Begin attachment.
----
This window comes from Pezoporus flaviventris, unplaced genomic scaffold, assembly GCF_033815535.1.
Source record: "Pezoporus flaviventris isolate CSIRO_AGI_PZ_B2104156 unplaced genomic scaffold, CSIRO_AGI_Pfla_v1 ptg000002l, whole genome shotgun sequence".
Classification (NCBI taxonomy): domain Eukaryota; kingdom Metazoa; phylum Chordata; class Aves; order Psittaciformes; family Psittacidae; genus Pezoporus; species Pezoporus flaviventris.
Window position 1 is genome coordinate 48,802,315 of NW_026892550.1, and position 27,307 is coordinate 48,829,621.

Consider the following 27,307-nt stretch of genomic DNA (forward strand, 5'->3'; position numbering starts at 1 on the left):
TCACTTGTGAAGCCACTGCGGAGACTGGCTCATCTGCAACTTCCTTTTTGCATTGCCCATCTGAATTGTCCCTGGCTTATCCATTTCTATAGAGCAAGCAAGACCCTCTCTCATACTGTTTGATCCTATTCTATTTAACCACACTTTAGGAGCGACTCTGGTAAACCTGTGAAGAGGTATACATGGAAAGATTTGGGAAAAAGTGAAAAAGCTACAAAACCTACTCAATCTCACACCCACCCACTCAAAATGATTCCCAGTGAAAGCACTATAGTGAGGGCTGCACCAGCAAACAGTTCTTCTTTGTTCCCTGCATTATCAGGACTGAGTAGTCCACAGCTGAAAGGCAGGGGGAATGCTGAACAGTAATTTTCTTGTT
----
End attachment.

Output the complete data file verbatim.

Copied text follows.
This window comes from Pezoporus flaviventris, unplaced genomic scaffold, assembly GCF_033815535.1.
Source record: "Pezoporus flaviventris isolate CSIRO_AGI_PZ_B2104156 unplaced genomic scaffold, CSIRO_AGI_Pfla_v1 ptg000002l, whole genome shotgun sequence".
Classification (NCBI taxonomy): domain Eukaryota; kingdom Metazoa; phylum Chordata; class Aves; order Psittaciformes; family Psittacidae; genus Pezoporus; species Pezoporus flaviventris.
Window position 1 is genome coordinate 48,802,315 of NW_026892550.1, and position 27,307 is coordinate 48,829,621.

Consider the following 27,307-nt stretch of genomic DNA (forward strand, 5'->3'; position numbering starts at 1 on the left):
TCACTTGTGAAGCCACTGCGGAGACTGGCTCATCTGCAACTTCCTTTTTGCATTGCCCATCTGAATTGTCCCTGGCTTATCCATTTCTATAGAGCAAGCAAGACCCTCTCTCATACTGTTTGATCCTATTCTATTTAACCACACTTTAGGAGCGACTCTGGTAAACCTGTGAAGAGGTATACATGGAAAGATTTGGGAAAAAGTGAAAAAGCTACAAAACCTACTCAATCTCACACCCACCCACTCAAAATGATTCCCAGTGAAAGCACTATAGTGAGGGCTGCACCAGCAAACAGTTCTTCTTTGTTCCCTGCATTATCAGGACTGAGTAGTCCACAGCTGAAAGGCAGGGGGAATGCTGAACAGTAATTTTCTTGTT